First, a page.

Then I can just start it with ‘scr‘ or ‘scr -r‘ if I want to reconnect to a already-running session. (You may want other options, too. See what’s available by running ‘scr –help‘.

If you found this page useful or interesting, please stay tuned to the “Linux Tips” tag. We here at Section9 always appreciate any shares and/or links to our pages. Link to one of our pages on your site, then post a comment here with a link back to your page that you put the link on. In this way you can promote your website on (and we encourage you to do so).

I would also appreciate reports of any errors, typos, mis-statements and anything else you care to nit-pick. 🙂 Leave me a comment here (preferred), or send a private message (PM) on any of the social media sites that you find me on. (Google+, Facebook,, Twitter, Instagram, etc.) I try to always at least acknowledge all questions within 24 hours. If I don’t know the answer, I’ll either google it before replying, or at sometime after that, depending on how difficult I think a true answer will be to write.)

Thank you for your interest,
Leland Green…

Jetpack and CloudFlare

As some of you may have noticed, we are now publishing all of our content to several social media platforms thanks to the Jetpack plugin for WordPress. This is perhaps the single most valuable plug-in I’ve seen offering features such as free CDN for images, brute force attack protection, single sign on, downtime monitoring and notification, site stats and analytics, social media integration, automatic plug-in updating and much more.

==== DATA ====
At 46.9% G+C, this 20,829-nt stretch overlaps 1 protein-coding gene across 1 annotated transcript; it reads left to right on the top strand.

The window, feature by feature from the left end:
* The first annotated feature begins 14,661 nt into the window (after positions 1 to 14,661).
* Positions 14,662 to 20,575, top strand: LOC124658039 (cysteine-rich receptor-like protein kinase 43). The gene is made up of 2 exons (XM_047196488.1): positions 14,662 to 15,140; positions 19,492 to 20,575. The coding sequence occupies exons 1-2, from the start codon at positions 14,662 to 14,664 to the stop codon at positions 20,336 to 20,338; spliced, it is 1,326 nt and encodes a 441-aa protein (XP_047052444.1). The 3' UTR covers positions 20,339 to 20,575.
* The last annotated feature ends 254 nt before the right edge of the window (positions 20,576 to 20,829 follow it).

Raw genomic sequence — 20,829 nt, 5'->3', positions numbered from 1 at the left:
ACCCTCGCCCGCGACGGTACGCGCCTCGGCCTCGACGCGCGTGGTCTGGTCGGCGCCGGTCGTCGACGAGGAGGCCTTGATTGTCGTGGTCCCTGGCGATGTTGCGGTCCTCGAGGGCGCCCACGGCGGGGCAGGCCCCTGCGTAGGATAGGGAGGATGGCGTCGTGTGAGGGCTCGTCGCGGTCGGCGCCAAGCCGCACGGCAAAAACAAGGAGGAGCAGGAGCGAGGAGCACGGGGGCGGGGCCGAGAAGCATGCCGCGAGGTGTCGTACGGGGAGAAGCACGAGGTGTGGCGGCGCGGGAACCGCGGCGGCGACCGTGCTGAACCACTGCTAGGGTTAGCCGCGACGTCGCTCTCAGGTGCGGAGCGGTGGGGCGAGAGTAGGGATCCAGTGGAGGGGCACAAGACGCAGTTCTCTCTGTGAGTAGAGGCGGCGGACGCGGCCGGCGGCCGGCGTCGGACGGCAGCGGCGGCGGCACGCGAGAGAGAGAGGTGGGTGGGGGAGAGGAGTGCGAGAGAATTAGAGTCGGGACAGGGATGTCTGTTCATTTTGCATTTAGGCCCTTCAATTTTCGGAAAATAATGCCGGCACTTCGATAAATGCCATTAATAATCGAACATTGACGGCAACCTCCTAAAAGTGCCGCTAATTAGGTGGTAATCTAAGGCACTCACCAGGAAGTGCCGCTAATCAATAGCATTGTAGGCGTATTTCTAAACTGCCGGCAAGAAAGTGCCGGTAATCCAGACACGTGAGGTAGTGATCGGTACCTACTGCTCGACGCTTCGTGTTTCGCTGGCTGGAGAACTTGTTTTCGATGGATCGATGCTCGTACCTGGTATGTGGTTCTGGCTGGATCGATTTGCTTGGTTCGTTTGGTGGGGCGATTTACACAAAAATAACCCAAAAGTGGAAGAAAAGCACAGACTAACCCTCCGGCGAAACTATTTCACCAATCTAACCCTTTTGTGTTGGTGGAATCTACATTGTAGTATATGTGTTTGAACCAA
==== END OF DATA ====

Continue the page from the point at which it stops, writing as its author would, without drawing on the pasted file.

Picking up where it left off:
Additionally, we’ve migrated our DNS provider from Arvixe to CloudFlare thanks to a tip from Mike at PowerShellStation. CloudFlare is a reverse proxy that offers a host of free network services like DNS, firewall, globally distributed caching and SSL.

Both CloudFlare and Jetpack have enterprise options that you can purchase (like data backups and 100% uptime guarantee for example), but what they offer for free is truly amazing and incredibly easy to configure.

Control Hardware via Web Page using Adafruit PWM/Servo Pi Hat for Pan/Tilt Camera Mount

Recently we have been looking into building a robot that is good for educational purposes. One of our design possibilities was to use a web interface to control hardware. I did not know if this was possible. It turns out that it really is not that difficult. You can see what I’ve done with the project so far here:

Here’s a screenshot of the current version (click to see full-size):

2016-03-29 08_39_04-

Note: debug output will show up after you submit the form one or more times and/or while the page is processing (servos are moving in this case).